Academic journal article Child Welfare

Permanency Outcomes in Kinship Care: A Study of Children Placed in Kinship Care in Erie County, New York

Academic journal article Child Welfare

Permanency Outcomes in Kinship Care: A Study of Children Placed in Kinship Care in Erie County, New York

Article excerpt

This article describes a longitudinal study of permanency planning for all of the 525 children placed in kinship foster care in Erie County, New York, in 1991. The study describes the length of time the children spent in care, the discharge destinations for the children discharged prior to October, 1995, and the discharge goal at the time of the study for the remaining children. The study showed that many children were adopted by their kin or were living with kin with the goal of adoption. This article also discusses a new approach, "Kinship Options," being developed by the Erie County Department of Social Services to assure permanent family connections for children who come into contact with the child welfare svstem.

A philosophy favoring relatives as the placement of choice for children in need of out-of-home care prevailed within the Erie County (New York) Department of Social Services (DSS) for many years prior to the 1989 enactment of a New York State law requiring that child welfare agencies explore the use of relatives as the placement of first choice. Chapter 744 of the New York State Laws of 1989 strengthened the focus on placements with relatives (often referred to as formal kinship care or kinship care) by requiring a search for a child's relatives and exploration of the potential for placement with those relatives. The statute also gave the courts authority to order that children be placed, either directly with a particular relative, or with the Commissioner of Social Services, with the direction that the child should reside with the relative, who should be approved for family foster care, if possible. Currently 2,500 children are in placement in Erie County; approximately one-half of them are placed with relatives.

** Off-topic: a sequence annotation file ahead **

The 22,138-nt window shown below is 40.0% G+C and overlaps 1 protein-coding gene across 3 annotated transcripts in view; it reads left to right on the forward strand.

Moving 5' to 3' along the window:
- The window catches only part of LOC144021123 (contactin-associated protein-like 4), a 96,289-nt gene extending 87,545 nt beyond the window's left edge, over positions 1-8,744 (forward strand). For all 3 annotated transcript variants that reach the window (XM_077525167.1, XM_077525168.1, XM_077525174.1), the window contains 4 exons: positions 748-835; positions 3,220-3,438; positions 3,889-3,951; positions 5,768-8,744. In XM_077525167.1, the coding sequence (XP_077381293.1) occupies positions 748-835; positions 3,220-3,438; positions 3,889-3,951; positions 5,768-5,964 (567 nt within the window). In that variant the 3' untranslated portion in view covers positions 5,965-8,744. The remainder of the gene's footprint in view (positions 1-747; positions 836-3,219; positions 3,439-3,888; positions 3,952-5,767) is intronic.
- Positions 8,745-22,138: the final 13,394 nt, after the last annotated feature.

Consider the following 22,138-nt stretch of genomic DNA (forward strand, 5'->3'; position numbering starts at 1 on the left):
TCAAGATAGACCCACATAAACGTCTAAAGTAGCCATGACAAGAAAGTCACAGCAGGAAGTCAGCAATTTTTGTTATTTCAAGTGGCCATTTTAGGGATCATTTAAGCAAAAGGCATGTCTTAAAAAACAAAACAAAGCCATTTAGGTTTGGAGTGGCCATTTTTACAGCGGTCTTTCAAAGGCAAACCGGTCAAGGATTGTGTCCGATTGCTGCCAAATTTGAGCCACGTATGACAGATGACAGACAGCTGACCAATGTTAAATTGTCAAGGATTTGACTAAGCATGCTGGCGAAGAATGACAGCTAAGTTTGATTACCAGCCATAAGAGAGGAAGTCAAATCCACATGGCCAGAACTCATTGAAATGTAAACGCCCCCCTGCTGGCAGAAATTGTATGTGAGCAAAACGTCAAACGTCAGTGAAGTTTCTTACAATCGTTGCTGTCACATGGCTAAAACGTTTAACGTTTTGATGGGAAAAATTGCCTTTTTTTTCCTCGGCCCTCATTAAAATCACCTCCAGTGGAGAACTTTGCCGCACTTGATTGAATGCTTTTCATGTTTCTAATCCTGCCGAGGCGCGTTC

In 1990, a report titled The Double-Edged Dilemma, published by the New York State Chief Judge's Task Force on Permanency Planning for Foster Children, explored the many complex aspects of placing children in "official" family foster care with relatives, rather than in an informal arrangement with family members [Meyer & Link 1990]. Despite many positive aspects of kinship care, the governmental interventions in a family's interactions that accompany "official" care may create problems that can complicate these arrangements. These inherent conflicts were examined in detail in that report, which focused on New York City cases but also highlighted concerns from around the country. One of the key issues the report identified was the difficulty of achieving a permanent resolution for each kinship situation.

Today, permanency outcomes for children placed in formal kinship care continue to be problematic for many child welfare practitioners. On the one hand, how can we ask relatives to adopt their grandchildren, nieces, or nephews when such action requires the termination of parental rights of the relative's children, sisters or brothers? On the other hand, out-of-home care is expensive and requires state supervision, including the provision of home visits, the maintenance of case records, and other intrusive interventions. How, then, can we justify leaving the children in formal kinship care from birth until they reach adulthood?

The information relating to kinship adoptions has become increasingly important in New York State, as the total number of children with a goal of adoption has more than doubled in the past few years. At the beginning of 1991, the total number of children in out-of-home care in Erie County included 271 children in foster care with a goal of adoption; by December 31, 1995 the number of children with the goal of adoption had grown to 674.

Previous research has shown that children linger longer in family foster care with relatives than with nonrelatives: "Of all first admissions in 1987, nearly 88% of the children whose first placement was in the home of an approved relative were still in care as of September 30,1989. In contrast, only about 40% of the children placed in regular foster homes were still in care" [Wulczyn 1990]. …

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